Simplicity, accessibility and value are great basis to run a business on. Vinoteca the wine bar, restaurant, and shop in six locations around London, the latest just having opened in Bloomberg Arcade espouses if not breathes these values.
Charlie Young founder and co-owner of spent half an hour with me explaining how they arrived at this point, because it wasn’t always that simple or easy.
Vinoteca’s launch in 2005 was in the vanguard of casual dining, where quality and value are paramount. Informal surroundings allow the customer to enjoy wine and food at the level that they want.
Charlie Young, Brett and Elena Woonton had both had wide ranging experience across the globe, Charlie from Sheffield and Brett is from New Zealand. They had a lot in common an instinctive feeling that setting up their own business was what they wanted to do alongside a profound passion for wine.
They knew that the odds were stacked against them. 60-70% of new restaurants fail and there was no guarantee, but that did not mean pessimism, more that they should have the spirit to follow their instincts. They had to do everything that they could to succeed. With these things borne in mind they scraped whatever money, that they could together and opened their fist outlet in Farringdon in 2005.
It felt right from the day that they opened the doors.
The learning curve of finding sites, borrowing money, setting up is steep and brutal though. It took them 5 years to open their second. They never set out for Vinoteca to be a chain. That is organically how it has evolved.
They are not the first dining outlet to reveal, with hindsight, that the second one was quite some time to bring to the fore. This seems to be a pattern for successful outlets. It is not that they wait for the 5 or 10 year gong to sound before opening their second one. It takes that time before operators are happy with their environment, where the business has arrived at and then there are the external factors of the market capability. There are internal and external issues to contend with.
In Vinoteca’s case, after 3&1/2 years they had found a new venue and were about to sign the lease, when they were gazumped. It took 18months to find a new site. I suppose that it is human nature that we do what was successful first time and repeat it. So it is with corporate estate agents. They bring their best and more interesting sites to those that they have been successful with in the past. But it makes it tough on the new starter or even the medium term growth accelerators, who may not have the established pattern of success for the corporate moguls to take notice of.
Reflecting back now with 12 years and their sixth outlet open having stuck the plan of opening a new one every 1.5-2 years from the second opening. Things are going well. And Charlie reflects on where they are in the context of London, which is, he believes over-supplied with restaurants. It is an intensely competitive market, and Charlie finds that it challenges the self, the individual, questioning the original values that you started out with, being careful that this doesn’t swing towards doubt. It’s a fine line between questioning yourself and the outlet’s areas of improvement and self- confidence.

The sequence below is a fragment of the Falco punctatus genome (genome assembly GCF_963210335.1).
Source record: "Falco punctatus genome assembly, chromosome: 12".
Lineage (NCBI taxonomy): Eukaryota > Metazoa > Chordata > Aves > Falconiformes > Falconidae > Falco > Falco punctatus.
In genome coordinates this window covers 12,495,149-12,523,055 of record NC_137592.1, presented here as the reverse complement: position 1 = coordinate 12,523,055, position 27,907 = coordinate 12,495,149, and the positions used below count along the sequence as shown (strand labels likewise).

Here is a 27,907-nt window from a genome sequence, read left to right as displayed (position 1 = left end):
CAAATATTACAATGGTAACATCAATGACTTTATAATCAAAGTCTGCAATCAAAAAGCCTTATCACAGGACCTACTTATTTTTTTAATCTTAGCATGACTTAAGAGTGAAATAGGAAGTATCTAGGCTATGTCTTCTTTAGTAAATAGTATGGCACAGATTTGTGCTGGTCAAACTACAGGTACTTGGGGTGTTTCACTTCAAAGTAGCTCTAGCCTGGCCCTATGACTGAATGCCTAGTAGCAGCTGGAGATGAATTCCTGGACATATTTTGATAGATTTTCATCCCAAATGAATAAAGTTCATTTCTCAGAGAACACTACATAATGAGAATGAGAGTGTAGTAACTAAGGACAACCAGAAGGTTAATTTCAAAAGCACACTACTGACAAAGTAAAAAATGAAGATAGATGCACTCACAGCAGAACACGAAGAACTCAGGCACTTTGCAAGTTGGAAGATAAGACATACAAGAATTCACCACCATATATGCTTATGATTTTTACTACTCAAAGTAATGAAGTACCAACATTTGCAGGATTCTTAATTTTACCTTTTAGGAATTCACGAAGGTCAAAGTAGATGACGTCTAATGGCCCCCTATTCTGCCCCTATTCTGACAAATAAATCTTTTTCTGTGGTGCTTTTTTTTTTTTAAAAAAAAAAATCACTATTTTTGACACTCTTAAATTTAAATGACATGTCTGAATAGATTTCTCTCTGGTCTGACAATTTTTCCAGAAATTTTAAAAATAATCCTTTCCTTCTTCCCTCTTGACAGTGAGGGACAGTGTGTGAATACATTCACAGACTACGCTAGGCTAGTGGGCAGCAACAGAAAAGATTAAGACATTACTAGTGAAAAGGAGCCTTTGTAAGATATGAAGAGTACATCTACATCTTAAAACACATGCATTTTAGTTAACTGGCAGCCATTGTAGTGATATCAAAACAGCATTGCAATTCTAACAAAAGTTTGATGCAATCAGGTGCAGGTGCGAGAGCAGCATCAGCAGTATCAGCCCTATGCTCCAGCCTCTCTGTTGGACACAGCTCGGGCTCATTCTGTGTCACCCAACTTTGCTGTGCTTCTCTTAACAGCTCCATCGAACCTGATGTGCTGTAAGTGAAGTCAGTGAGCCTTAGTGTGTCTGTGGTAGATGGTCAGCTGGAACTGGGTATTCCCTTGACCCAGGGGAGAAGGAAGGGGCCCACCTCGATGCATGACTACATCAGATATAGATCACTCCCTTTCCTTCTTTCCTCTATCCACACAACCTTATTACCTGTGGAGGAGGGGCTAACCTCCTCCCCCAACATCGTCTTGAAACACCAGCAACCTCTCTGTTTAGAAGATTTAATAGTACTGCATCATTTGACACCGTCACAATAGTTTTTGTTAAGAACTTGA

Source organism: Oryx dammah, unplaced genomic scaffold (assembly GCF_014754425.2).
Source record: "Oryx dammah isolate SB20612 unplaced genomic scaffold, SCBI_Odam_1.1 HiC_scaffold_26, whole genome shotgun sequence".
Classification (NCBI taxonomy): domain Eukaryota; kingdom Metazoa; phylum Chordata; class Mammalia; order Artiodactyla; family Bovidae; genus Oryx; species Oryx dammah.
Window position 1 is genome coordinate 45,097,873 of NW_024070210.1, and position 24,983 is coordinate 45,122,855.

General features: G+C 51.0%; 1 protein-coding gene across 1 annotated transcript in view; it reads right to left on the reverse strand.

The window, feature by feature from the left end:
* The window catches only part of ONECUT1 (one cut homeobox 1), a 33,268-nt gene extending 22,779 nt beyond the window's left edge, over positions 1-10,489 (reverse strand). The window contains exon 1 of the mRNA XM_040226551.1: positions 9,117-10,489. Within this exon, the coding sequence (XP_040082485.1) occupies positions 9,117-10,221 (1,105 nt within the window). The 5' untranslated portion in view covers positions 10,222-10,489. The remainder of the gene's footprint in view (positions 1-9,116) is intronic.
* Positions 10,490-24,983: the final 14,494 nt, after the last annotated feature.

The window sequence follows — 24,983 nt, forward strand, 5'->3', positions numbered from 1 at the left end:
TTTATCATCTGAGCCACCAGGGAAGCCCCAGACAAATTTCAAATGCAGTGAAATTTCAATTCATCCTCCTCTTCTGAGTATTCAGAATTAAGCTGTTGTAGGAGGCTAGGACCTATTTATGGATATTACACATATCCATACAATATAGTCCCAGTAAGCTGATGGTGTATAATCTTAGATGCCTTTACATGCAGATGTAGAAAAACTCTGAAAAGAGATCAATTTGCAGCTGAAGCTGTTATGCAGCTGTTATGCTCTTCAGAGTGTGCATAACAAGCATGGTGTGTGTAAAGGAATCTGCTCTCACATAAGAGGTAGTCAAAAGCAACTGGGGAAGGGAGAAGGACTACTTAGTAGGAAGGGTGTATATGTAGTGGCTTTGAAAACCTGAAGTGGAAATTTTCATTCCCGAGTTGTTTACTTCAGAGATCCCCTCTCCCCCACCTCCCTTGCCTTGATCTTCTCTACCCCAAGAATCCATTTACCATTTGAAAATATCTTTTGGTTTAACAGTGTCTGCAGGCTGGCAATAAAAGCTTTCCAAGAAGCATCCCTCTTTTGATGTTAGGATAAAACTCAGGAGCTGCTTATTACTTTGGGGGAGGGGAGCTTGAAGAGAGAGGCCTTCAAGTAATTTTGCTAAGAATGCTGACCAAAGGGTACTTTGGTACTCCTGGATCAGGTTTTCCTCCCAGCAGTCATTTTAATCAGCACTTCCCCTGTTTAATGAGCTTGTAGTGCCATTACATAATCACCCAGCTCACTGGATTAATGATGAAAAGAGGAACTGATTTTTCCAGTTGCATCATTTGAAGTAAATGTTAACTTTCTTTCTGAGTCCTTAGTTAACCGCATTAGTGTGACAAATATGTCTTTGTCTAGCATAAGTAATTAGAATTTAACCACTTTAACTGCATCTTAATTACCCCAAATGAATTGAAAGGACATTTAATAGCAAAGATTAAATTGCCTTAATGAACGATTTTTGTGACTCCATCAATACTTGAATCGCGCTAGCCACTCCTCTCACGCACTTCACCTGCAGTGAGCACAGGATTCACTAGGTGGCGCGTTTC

In Vinoteca’s case they stuck with what they knew and Charlie is very pleased that they did. It is only a couple of years in that you start with the goggles of reflection on that you define what you have become. So what are they?
Vinoteca is a mix of wine bar, shop and restaurant, underpinned by wine specialism accessible to all and being great value for money. Wine can be an intimidating subject and they never wanted that to come across in how they sold wines.
Wine is also a complex subject, so expressing that value can be very difficult to articulate. In Vinoteca’s case good value means that any wine is well priced compared to the same or similar in equivalent settings. So whilst their margin maybe maintained on entry level or house standard wines, as they climb the scale the margins are applied on a sliding scale of cash as opposed to %age. This means that a wine which maybe £200 in a top restaurant will be £120 or £130 in Vinoteca. So for the oenophile who wants to spend money on excellent wine treats this is an excellent establishment to visit.
They import directly a number of their wines directly and have storage in a warehouse at Tower Bridge, which allows for good service to the outlets. Because they are so focussed on wine, they have now taken the Wine and Spirit Education Trust training in house and every member of staff from Kitchen Porters to Managers receives level 1 training as a minimum.
They don’t expect BREXIT to affect them hugely, so long as they can continue to offer value in between a range of price points then the structure of the list might change, but not the basic essence.
As for Charlie’s current favourites, his passion for wine reveals itself. It is probably about 5 sentences later that I hear the answer. This after having travelled through the southern districts of Australia, Austria, Hungary, Languedoc Roussillon, Provence, Loire, Somerset (England) from where they are discussing the possibility of an innovative red sparkling that Charlie returns to simplicity, and the basics. His favourite food and wine match is a simple but excellent steak and chips partnered with a good bottle of Shiraz or Syrah.
Having reflected on the changing styles of wine, where texture, layers and nuances have become important, as opposed to the ‘in your face’ Barossa, McLaren Vale styles of a few years ago. It belies the sustained quality of Vinoteca that we return to hearty, simple values that resonate despite change and influences along the way. The style may be different but the substance is still very much the same – simple, accessible and great value.
Alistair Morrell, Hospitality & Catering News, Wine & Drinks Editor